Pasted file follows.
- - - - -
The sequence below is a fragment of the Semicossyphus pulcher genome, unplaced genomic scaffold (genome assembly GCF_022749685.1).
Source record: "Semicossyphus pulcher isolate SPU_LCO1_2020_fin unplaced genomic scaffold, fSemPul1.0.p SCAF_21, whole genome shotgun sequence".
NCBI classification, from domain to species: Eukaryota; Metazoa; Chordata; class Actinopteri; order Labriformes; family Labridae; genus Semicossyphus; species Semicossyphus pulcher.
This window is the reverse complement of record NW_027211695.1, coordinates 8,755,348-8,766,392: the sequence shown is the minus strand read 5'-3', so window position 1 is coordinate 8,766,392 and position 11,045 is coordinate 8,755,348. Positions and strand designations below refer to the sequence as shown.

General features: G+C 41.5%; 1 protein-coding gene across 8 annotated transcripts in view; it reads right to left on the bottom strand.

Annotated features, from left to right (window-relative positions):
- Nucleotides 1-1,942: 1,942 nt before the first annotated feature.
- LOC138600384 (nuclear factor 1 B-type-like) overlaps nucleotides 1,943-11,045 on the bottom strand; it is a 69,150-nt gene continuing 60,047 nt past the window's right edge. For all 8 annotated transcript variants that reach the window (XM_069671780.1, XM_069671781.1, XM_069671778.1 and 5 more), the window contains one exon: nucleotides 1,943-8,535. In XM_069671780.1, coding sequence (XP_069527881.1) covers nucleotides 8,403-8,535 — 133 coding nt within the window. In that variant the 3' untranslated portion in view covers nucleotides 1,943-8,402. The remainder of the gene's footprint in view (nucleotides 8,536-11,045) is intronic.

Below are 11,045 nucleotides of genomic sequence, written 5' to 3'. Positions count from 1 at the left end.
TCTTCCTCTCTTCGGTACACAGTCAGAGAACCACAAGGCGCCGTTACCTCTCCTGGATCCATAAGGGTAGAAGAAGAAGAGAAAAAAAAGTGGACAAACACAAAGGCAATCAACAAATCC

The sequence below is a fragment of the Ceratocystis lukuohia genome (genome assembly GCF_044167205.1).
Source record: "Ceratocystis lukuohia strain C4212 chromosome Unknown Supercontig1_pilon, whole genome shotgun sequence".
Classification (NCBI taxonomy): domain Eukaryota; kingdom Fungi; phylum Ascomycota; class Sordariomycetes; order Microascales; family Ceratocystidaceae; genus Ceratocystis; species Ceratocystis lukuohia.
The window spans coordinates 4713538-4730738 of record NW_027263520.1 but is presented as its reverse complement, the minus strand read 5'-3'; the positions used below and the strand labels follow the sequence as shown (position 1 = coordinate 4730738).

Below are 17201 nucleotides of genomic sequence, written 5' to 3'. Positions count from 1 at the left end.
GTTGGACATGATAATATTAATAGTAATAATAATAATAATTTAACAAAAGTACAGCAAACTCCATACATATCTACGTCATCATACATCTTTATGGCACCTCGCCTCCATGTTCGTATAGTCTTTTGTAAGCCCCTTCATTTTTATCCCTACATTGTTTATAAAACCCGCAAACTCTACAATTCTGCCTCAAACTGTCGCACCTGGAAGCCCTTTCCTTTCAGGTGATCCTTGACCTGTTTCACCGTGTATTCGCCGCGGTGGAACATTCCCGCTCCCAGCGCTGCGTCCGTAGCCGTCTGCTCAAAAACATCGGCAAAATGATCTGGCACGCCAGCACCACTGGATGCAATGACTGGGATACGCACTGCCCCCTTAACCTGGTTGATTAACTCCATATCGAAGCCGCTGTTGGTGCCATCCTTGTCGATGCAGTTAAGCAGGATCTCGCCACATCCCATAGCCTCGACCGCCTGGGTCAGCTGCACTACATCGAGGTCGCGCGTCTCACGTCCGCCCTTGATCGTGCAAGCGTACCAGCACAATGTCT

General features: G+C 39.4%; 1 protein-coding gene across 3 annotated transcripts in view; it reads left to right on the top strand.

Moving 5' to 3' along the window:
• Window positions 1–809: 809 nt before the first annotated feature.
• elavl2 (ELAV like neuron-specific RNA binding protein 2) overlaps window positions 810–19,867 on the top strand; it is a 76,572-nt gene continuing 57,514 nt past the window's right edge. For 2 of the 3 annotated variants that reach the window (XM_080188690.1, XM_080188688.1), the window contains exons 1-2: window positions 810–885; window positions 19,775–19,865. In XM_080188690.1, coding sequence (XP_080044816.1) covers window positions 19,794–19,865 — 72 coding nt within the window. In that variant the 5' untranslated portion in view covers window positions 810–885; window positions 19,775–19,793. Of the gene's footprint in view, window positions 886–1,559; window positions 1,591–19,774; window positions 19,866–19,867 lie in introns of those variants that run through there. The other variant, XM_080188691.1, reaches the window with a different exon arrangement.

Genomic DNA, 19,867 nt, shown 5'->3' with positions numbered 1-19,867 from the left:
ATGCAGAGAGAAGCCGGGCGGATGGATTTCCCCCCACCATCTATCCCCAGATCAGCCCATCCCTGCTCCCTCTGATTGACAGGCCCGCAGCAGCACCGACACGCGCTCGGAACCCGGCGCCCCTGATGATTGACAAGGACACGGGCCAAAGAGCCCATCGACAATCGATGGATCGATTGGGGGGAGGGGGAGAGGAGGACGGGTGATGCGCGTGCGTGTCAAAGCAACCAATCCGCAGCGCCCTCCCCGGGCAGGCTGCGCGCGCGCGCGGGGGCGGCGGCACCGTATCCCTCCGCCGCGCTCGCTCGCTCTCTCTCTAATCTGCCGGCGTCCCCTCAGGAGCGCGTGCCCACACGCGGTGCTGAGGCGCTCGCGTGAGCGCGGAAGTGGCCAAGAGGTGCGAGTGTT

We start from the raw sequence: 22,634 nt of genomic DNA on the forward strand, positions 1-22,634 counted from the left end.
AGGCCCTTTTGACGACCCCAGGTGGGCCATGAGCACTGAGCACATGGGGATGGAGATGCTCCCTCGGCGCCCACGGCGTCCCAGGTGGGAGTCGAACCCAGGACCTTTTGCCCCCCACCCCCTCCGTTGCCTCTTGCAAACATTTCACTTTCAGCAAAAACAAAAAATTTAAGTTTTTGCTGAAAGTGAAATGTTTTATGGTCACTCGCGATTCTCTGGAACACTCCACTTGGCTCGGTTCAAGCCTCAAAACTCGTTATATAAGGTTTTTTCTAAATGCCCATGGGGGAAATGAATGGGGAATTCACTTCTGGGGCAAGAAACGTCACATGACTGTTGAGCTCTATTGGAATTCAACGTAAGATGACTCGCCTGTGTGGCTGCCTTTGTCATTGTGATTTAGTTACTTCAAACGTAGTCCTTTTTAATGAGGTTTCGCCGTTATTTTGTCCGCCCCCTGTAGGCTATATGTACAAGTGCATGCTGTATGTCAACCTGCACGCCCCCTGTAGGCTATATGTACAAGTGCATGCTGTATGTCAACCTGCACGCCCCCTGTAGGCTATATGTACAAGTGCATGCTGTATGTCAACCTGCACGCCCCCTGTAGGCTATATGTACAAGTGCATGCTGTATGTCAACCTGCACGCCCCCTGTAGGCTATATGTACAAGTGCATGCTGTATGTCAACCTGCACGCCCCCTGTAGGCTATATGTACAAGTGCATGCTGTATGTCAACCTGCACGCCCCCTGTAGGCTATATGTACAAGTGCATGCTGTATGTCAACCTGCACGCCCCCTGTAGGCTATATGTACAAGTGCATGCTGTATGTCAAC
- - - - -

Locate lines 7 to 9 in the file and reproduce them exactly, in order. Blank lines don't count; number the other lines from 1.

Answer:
- Nucleotides 1-1,942: 1,942 nt before the first annotated feature.
- LOC138600384 (nuclear factor 1 B-type-like) overlaps nucleotides 1,943-11,045 on the bottom strand; it is a 69,150-nt gene continuing 60,047 nt past the window's right edge. For all 8 annotated transcript variants that reach the window (XM_069671780.1, XM_069671781.1, XM_069671778.1 and 5 more), the window contains one exon: nucleotides 1,943-8,535. In XM_069671780.1, coding sequence (XP_069527881.1) covers nucleotides 8,403-8,535 — 133 coding nt within the window. In that variant the 3' untranslated portion in view covers nucleotides 1,943-8,402. The remainder of the gene's footprint in view (nucleotides 8,536-11,045) is intronic.

Below are 11,045 nucleotides of genomic sequence, written 5' to 3'. Positions count from 1 at the left end.